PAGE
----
At presentation, serum PRL level was extremely high in all patients, ranging from 2047 to 55 033 ng/ml (mean 14 393 ± 14 579 ng/ml). Seven patients presented with levels above 10 000 ng/ml (Table 2). PRL levels normalized in ten patients after 1–84 months of treatment (mean 25.3 months) and decreased to 2–3 times normal in two patients (treated with a weekly dose of 1.5 and 3 mg). One of the latter patients (no. 9) underwent transsphenoidal resection 1 year after cabergoline treatment, with no further effect on PRL level. Overall, PRL level decreased to a mean of 15 ± 10 ng/ml (99.8% suppression). Comparison of the patients by time to PRL response, i.e. normalization by 6 months (patients 4, 8, 9, 10, 12; Fig. 1a) or normalization, or near-normalizaiton after 12 months (range 12–84 months; patients 1, 2, 3, 5, 6, 7, 11; Fig. 1b), revealed no significant differences between the groups in age, baseline PRL level, tumor size, or tumor shrinkage after treatment (Table 2). However, the late responders required a higher dose of cabergoline than the early responders (mean 4.3 vs 2.1 mg/week, P < 0.05). Both patients after transsphenoidal surgery were in the late responding group.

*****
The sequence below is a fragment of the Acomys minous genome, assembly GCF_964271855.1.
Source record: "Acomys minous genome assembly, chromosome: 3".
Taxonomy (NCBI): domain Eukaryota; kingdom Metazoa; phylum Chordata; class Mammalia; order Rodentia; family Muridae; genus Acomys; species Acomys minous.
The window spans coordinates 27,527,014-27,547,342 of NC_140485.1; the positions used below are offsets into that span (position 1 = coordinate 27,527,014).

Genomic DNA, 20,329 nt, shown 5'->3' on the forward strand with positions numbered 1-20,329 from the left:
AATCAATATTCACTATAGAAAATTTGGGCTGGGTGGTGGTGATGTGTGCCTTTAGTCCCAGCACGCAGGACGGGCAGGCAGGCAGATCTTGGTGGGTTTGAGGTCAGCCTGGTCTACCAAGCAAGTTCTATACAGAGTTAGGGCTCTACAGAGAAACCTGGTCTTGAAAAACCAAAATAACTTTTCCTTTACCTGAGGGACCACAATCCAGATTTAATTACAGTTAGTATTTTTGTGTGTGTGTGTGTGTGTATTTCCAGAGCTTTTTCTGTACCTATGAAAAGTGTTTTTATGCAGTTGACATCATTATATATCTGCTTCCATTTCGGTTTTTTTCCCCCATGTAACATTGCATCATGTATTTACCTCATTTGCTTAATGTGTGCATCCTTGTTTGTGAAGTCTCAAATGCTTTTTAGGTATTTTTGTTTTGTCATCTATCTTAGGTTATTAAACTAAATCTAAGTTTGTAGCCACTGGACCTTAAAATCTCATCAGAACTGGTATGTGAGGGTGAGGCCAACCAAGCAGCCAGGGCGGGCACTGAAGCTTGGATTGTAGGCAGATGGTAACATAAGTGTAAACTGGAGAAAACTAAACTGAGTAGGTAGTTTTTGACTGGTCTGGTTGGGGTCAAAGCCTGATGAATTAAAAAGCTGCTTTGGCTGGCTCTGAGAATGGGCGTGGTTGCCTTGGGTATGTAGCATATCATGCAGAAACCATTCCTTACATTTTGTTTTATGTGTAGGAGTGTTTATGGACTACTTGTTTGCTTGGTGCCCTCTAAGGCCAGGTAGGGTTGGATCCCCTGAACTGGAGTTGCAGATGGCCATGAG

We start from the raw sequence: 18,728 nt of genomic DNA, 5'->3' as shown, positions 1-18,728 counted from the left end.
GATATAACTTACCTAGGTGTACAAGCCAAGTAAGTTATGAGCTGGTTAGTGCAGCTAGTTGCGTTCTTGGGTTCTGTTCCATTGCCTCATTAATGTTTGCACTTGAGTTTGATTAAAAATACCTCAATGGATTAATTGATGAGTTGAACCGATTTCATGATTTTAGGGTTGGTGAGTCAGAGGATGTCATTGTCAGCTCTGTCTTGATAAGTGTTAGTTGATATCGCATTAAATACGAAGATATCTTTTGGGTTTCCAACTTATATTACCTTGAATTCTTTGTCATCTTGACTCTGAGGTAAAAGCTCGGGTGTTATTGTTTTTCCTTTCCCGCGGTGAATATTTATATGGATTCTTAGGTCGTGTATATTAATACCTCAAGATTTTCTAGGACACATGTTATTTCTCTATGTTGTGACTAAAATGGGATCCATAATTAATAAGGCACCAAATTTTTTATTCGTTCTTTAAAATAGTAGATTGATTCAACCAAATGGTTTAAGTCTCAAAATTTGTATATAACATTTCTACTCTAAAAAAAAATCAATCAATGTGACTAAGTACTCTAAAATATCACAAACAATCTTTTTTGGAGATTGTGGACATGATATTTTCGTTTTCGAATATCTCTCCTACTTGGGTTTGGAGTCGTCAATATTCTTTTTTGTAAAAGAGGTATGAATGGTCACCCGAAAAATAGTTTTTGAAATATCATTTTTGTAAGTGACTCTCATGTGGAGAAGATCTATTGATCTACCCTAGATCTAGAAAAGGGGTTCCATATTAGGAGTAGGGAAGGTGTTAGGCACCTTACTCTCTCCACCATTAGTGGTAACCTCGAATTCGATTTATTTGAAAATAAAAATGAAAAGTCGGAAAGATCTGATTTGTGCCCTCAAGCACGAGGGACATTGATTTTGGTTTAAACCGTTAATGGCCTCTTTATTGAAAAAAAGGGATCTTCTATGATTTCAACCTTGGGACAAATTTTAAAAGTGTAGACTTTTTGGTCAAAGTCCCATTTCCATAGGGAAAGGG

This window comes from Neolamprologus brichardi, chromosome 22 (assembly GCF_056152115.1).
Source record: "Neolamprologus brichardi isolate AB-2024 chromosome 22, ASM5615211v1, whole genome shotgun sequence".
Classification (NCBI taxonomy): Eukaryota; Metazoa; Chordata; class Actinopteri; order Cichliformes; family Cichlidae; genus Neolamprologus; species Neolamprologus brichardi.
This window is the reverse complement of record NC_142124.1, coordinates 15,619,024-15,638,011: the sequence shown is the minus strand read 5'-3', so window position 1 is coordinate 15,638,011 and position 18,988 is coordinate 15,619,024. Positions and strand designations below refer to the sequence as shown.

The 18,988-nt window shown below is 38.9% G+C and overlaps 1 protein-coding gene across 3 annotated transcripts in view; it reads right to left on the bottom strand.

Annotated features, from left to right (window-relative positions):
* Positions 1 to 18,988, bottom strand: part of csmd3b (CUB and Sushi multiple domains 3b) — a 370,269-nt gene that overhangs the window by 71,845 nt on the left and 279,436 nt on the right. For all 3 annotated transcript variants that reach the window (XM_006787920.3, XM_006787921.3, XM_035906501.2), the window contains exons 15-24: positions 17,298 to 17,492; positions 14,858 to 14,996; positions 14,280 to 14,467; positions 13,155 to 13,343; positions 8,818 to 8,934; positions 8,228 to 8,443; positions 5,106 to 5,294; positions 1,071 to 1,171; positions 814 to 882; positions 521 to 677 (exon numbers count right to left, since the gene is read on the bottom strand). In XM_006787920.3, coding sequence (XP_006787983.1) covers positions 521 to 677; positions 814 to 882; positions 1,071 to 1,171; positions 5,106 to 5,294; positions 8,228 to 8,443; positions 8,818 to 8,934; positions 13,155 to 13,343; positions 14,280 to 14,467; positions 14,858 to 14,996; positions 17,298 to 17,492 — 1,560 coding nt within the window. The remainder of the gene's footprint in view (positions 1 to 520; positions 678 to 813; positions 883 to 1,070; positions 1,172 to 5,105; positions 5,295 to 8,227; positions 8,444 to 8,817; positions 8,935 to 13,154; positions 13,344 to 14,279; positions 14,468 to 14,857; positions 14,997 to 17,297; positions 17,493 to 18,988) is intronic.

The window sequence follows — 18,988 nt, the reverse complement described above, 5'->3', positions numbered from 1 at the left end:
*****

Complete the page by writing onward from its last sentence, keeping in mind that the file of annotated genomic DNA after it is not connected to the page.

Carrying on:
Baseline testosterone level was low ( < 3 ng/ml) in all patients (mean 1.2 ± 0.9 ng/ml). Five patients also complained of erectile dysfunction or low libido. Testosterone normalized in eight patients (67%) after treatment; the mean for the whole group at the end of the study was 3 ± 1.7 ng/ml. Two of the four patients with persistently low testosterone levels also failed to achieve normal PRL levels.